Winter Safety for Kids
Whether winter brings severe storms, light dustings, or just cold temperatures – it can be an exciting time for children of all ages. The Canadian Pediatric Society and American Academy of Pediatrics have some valuable tips on how to keep your child safe and warm.
- Never allow children to play outside alone. Establish a buddy system with one or more of their friends and have them look out for one another. Children younger than eight years of age should always be well supervised outside.
- Check from time to time to make sure they are warm and dry.
- Have younger children take frequent breaks to come inside for a warm drink.
- Never send them outside in extreme weather conditions such as snowstorms.
- Keep them indoors if the temperature falls below –25°C, or if the wind chill is -28°C or greater.
- Tell children not to put their tongues on cold metal. It may sound silly, but some kids still do it.
- Advise them to stay away from snowplows and snowblowers.
- Help them choose play areas with a warm shelter nearby such as a friend’s home.
- Advise them to play in an area away from roads, fences and water.
- Apply sunscreen to exposed skin, even when it’s cloudy.
What to Wear
- Dress children appropriately for outdoor activities. Several thin layers will keep them dry and warm. If they get too warm, they can remove one layer at a time.
- Clothing should consist of thermal long johns, turtlenecks, one or two shirts, pants, sweater, coat, warm socks, boots, gloves or mittens, and a hat.
- The rule of thumb for young children is to dress them in one more layer of clothing than an adult would wear in the same conditions.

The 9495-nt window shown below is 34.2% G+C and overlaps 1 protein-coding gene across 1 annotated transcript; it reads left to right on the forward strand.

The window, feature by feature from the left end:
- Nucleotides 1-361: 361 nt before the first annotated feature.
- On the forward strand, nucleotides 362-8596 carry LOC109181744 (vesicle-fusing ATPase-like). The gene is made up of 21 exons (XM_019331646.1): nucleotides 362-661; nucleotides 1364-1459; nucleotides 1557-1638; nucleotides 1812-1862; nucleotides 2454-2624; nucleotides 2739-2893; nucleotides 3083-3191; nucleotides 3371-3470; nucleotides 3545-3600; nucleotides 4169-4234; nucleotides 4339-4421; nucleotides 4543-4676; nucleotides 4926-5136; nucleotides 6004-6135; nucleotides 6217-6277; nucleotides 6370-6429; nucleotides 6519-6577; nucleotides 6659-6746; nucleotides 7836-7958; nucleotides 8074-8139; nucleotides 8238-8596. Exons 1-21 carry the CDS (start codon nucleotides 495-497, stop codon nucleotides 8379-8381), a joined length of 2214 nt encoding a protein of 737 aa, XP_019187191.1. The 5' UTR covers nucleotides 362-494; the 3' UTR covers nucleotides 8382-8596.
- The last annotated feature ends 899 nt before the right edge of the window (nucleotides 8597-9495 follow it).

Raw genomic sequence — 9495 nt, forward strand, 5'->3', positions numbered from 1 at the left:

- Make sure they wear a hat because most body heat is lost through the head.
- Have them keep their ears covered at all times to prevent frostbite.
- Have young children wear mittens instead of gloves.
- Dress children in warm, waterproof boots that are roomy enough to wiggle their toes around.
- Always remove wet clothing and boots immediately.
- Remove all drawstrings from children’s clothing to prevent strangulation. Use velcro or other fasteners instead, and use a neck warmer instead of a scarf.
Snow forts and snow banks – Children should NOT:
- Build snow forts or make tunnels. They may collapse and suffocate a child.
- Play in or on snow banks. The driver of a snowplow or other vehicle may not see a child.
Children should NOT throw snowballs. Snowball fights can lead to injuries, especially to the eyes. Snowballs are more dangerous if the snow is hard-packed or contains a rock or some other hard object.